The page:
Climate change is intensifying the fires in Australia. According to Climate Nexus:
A study looking at Australia's 2015/16 bushfire season found that climate change doubled the risk of extreme surface dryness. Climate change is increasing bushfire risk in Australia by lengthening fire season, decreasing precipitation and increasing temperature, according to the Australian Bureau of Meteorology.
The scale of carnage is unimaginable: From September -- when the first bushfire broke out -- to early January, the fires have burned more than 15 million acres, destroyed approximately 2,000 buildings and homes, and killed at least 28 people.
Despite the fires’ sheer devastation, news about them has been rife with climate denial and disinformation. According to an opinion piece from The Guardian’s Van Badham:
Today, both Donald Trump Jr and Rupert Murdoch’s local News Corp brands have been pushing the “arson emergency” theme to our fires, blaming them on nefarious firebugs. News Corp are citing figures for “arson” arrests that are, politely, inconsistent with those released by the police. Again, the Victorian premier has confirmed police information that not a single fire currently raging in this state has been deliberately lit. Yet the arson myth has already been dogging social media commentary for weeks – and a QUT study reported on Tuesday its appearance is no hapless whisper but conforms to the patterns of a coordinated disinformation campaign.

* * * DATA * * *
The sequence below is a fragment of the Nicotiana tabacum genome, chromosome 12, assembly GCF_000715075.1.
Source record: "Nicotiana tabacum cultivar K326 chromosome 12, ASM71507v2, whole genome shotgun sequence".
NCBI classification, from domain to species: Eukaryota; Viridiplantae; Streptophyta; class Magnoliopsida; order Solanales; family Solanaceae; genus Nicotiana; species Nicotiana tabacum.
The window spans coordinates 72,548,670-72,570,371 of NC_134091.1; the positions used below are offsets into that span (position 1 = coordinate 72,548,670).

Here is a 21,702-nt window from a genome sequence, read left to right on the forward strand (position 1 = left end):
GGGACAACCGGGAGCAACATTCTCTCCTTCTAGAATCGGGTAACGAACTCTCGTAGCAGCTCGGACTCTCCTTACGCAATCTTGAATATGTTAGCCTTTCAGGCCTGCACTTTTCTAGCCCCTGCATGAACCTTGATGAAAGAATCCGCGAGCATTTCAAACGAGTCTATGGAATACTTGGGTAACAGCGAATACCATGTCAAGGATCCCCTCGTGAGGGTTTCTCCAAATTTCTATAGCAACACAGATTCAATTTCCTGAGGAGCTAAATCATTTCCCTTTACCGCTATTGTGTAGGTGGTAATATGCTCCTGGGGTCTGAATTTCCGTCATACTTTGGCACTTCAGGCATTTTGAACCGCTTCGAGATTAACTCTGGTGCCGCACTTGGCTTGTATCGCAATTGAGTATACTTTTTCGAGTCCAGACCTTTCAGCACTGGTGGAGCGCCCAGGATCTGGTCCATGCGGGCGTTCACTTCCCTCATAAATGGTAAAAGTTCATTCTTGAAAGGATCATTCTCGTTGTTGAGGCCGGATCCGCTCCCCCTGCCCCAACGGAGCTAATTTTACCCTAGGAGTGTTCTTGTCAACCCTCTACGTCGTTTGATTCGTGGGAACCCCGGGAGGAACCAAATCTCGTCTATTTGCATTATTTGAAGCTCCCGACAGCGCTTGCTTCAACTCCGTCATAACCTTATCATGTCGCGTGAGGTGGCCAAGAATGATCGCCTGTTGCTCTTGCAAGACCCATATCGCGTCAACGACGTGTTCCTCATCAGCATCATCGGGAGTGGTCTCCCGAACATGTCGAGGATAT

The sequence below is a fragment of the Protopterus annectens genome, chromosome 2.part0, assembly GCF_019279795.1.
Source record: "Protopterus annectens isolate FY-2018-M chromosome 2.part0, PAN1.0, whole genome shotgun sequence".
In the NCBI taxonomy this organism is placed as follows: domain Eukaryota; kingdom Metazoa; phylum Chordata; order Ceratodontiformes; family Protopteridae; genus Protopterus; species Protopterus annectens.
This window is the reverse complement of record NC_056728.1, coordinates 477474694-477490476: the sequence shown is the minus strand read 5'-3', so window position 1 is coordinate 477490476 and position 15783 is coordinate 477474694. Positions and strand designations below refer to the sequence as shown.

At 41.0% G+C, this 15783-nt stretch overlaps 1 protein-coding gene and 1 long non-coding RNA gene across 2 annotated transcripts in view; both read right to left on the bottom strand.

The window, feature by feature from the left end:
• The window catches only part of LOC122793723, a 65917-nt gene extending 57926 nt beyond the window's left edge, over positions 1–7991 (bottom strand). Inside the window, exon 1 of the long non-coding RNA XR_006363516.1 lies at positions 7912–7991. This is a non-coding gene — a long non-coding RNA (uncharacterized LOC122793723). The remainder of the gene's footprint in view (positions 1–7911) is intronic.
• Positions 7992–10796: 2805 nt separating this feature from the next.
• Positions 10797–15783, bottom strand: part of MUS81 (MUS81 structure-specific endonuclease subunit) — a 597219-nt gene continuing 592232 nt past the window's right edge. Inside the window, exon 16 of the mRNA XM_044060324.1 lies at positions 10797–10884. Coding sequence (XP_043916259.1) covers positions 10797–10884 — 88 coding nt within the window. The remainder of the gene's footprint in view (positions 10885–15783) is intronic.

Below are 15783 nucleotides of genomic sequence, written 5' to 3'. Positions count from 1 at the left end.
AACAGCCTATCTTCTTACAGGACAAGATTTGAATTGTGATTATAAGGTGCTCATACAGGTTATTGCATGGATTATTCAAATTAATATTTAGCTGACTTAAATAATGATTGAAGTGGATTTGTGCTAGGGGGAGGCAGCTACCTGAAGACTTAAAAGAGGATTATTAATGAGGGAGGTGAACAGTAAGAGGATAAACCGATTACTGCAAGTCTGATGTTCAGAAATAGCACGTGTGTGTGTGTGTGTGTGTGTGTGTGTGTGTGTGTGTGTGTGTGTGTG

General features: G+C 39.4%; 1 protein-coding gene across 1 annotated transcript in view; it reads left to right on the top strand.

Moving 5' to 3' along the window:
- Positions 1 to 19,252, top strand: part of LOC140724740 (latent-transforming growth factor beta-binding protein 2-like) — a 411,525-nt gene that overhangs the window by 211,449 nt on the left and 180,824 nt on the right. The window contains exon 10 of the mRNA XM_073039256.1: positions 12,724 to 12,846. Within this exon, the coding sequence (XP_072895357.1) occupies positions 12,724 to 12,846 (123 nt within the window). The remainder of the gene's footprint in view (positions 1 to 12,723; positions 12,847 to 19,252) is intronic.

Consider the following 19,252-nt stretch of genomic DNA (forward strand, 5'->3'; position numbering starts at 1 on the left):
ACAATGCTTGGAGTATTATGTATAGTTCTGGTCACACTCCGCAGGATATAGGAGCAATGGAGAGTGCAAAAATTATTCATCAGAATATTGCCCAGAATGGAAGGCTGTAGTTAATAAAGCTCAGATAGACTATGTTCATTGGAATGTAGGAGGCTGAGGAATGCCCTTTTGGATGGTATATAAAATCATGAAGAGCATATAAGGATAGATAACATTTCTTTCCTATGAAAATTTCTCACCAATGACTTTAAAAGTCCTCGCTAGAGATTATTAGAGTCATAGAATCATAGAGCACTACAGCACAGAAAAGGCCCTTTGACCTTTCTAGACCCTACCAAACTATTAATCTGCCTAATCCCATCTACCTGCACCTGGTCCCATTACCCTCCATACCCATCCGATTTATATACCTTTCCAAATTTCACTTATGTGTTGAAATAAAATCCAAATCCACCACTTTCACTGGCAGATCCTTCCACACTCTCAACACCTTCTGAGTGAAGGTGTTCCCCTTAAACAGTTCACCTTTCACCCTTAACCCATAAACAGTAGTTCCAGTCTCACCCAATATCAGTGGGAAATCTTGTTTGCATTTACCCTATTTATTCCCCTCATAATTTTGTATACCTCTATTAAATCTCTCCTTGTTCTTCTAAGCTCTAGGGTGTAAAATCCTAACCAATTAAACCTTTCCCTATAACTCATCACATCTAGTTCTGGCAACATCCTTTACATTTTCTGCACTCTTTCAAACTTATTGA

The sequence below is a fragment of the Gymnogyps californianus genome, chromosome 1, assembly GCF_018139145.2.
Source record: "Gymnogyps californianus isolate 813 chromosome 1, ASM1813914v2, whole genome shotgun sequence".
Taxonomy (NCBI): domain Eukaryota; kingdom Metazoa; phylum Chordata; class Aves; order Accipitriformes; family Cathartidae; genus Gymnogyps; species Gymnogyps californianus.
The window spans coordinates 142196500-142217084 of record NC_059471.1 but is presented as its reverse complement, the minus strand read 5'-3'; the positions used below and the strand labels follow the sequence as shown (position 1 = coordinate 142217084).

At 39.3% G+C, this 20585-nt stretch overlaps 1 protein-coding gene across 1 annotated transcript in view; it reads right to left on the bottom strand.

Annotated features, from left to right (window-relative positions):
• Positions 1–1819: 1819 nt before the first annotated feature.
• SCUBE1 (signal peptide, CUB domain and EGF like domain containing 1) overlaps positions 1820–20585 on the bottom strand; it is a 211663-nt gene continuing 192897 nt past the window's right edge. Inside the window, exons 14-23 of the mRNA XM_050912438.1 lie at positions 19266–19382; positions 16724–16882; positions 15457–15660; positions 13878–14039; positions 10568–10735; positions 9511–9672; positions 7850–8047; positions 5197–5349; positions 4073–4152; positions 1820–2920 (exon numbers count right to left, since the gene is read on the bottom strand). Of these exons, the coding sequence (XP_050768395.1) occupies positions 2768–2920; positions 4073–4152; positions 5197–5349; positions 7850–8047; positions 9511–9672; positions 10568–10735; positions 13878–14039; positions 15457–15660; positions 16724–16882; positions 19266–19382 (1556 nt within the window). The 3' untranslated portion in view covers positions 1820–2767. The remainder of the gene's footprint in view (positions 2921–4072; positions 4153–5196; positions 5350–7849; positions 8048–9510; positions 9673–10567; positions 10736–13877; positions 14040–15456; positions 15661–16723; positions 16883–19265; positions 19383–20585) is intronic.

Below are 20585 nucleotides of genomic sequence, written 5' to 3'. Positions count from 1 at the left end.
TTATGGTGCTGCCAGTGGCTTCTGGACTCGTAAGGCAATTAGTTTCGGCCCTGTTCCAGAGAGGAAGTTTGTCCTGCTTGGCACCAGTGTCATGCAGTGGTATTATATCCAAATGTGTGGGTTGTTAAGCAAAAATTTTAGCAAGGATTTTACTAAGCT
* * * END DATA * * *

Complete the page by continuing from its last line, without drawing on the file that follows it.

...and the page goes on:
To understand the ruthless waves of disinformation spreading online – and those so willing to spruik their claims – is to understand how the Australian fires have also given the political right much to fear. Commentators elsewhere have made the point that years of weaponising the issue of climate change as a battlefront for a culture war has been a valuable asset for rightwing political movements, electorally and beyond.
The science is concluded: it’s climate change that has drawn out the Australian fire season, by heating the temperature and drying the air. The intense disinformation campaign online is a mad scramble from those interests that are vested in ongoing climate denial to confuse and obfuscate the facts of the fires and thereby head off any political pressure for meaningful climate action that may coalesce in their wake.